Retired NBA player Andre Miller had a memorable 17-year career in the league. He finished his playing days ranked eleventh all-time in assists and was still averaging double figures in scoring at 35 years old. Cleveland drafted him in the first round in 1999 after a first-team All-American season at the University of Utah. Could the same results have been achieved if Miller attended an HBCU? Because he wanted to.
Miller tells HBCU Gameday that while growing up in Los Angeles he dreamed of attending an HBCU. He was first exposed to the culture during an Upward Bound camp when he was in middle school. His recruiting offers were far and few in between in high school and the University of Utah was the first to offer him a scholarship.
“I wanted to go to an HBCU, I wanted to be in a fraternity, I wanted to play basketball, but those things didn’t happen. I had to take the opportunity with the scholarship and go to Utah,” Miller said.
Tucked away on the West Coast
In 1999 the Internet was still a relatively new thing. In many homes, you still couldn’t be on the phone and online at the same time. Yes, people still made phone calls from a tethered device in their homes. Your average HBCU probably wasn’t ahead of the curve with tracking down ballplayers in California with AOL.com.
But it’s interesting none the less that an eventual NBA great had his heart set on the HBCU experience. Even still, for a kid in Los Angeles, an HBCU might as well have been on the moon. It wasn’t something to easily reach out and touch. It had a mythical quality.
“If an HBCU would have offered me a scholarship I would have been at an HBCU, definitely. A kid that didn’t have any money couldn’t afford to just leave home and go to a school like that. I had to rely on a basketball scholarship to get a free education,” said Miller.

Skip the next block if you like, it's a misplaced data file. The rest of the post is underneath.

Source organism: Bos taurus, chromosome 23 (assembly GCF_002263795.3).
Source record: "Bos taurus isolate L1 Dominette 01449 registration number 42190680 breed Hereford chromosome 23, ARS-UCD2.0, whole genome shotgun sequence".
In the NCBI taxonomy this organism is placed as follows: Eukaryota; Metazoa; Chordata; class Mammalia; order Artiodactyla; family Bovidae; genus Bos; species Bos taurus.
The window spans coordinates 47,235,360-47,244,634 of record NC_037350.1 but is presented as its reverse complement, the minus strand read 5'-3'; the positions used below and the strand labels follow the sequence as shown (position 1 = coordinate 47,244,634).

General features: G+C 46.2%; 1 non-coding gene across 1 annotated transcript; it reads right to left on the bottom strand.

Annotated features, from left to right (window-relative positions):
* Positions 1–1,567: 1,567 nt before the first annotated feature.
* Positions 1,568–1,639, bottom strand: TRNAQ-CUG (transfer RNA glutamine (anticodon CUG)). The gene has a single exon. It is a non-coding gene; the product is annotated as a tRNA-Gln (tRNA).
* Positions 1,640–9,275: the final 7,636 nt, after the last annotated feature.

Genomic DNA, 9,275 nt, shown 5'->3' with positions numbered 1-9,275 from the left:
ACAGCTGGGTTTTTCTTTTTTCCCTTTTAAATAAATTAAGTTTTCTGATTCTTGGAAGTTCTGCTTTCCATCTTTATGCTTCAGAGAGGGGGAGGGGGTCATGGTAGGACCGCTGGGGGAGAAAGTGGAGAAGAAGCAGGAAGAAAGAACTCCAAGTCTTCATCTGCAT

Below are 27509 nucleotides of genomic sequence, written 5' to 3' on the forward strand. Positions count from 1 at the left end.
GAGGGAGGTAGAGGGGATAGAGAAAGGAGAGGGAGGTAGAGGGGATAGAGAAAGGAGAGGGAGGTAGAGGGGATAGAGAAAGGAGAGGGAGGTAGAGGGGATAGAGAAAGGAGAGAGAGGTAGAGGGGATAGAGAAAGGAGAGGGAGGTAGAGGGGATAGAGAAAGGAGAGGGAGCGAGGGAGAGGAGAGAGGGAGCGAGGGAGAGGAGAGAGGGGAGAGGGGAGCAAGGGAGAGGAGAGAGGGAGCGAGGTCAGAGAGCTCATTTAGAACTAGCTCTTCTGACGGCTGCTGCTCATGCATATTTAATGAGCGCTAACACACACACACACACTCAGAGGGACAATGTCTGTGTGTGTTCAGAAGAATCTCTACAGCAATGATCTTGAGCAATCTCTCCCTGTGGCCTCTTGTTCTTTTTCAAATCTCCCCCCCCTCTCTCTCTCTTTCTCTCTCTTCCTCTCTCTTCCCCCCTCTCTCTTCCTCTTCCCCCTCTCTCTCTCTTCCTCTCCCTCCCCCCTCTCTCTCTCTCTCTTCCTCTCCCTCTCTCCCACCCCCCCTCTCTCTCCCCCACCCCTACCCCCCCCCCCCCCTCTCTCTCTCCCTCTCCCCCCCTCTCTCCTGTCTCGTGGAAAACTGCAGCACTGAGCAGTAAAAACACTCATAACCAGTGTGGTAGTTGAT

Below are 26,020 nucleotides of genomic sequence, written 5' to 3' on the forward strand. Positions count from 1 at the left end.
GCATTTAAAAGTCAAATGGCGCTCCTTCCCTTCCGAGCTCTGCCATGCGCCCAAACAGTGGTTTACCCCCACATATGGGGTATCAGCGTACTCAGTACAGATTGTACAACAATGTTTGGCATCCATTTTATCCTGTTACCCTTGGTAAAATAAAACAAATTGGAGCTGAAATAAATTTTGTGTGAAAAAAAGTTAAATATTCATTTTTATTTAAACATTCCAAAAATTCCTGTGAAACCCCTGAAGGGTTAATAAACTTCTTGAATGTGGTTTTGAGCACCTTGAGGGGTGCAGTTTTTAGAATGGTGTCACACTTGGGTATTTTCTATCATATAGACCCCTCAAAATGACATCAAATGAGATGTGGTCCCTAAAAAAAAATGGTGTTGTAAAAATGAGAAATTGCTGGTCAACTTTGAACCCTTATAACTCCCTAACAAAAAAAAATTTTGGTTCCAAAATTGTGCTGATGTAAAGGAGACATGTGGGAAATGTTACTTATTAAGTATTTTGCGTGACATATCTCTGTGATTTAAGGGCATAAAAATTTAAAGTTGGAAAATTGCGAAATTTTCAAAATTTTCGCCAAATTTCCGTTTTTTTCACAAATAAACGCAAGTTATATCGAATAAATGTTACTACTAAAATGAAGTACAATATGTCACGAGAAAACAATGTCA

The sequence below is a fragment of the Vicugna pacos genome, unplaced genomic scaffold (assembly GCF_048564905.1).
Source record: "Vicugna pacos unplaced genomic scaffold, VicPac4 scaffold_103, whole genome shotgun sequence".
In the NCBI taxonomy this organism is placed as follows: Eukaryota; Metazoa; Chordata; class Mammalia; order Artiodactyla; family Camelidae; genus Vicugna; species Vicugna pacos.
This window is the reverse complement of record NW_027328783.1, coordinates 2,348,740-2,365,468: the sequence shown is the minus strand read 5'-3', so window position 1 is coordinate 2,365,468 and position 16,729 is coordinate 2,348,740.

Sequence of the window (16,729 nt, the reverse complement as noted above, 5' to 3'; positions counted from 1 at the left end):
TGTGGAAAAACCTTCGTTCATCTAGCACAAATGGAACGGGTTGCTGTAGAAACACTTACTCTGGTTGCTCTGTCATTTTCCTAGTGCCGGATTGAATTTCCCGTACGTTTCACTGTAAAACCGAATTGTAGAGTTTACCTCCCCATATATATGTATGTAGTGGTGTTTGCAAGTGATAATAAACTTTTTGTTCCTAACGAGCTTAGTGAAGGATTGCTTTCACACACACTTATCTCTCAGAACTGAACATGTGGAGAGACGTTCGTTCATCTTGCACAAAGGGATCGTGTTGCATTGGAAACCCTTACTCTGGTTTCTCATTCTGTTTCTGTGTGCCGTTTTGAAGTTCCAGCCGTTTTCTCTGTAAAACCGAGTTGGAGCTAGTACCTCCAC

What could have been
Miller realizes the most important part of the HBCU experience would have been away from the court.
“I missed a part of me, the development of becoming a man, and learning what it’s like to be black in America. I feel like I missed out on that by not going to an HBCU.”
When pressed on what HBCU he might have attended, Miller suggested the likes of Morehouse or Hampton, but only because those were names he heard. A guidance counselor told him about Dillard University in New Orleans. That was still 1,900 miles from home.
So while it’s a great conversation to talk about “what if” Andre Miller had attended an HBCU, there’s still a chance for a reunion. Miller is ready to start coaching.
“I think I have a lot of knowledge, the connections, I think I have the motivation to go into that type of environment and be able to bring some change. If there is an HBCU out there that wants that, I’m committed to moving my family and doing whatever it takes to bring an HBCU to a national level,” Miller said.
The former point guard makes it clear that if he is going to lead a team in the future, it’ll be at an HBCU. He says he doesn’t have the taste for major college basketball.
“I want to be in an intimate environment, where it’s not just sports is the stress of ‘you can make it through playing sports.’ I don’t want to be in that type of environment, I want to be around an environment where I can affect kids wherever they come from.”
Miller realizes he has to get some experience and getting a job isn’t as easy as just wanting a job. But he seems committed with his desire to share his gifts with an HBCU program. If it happens it’ll be a connection that’s long overdue.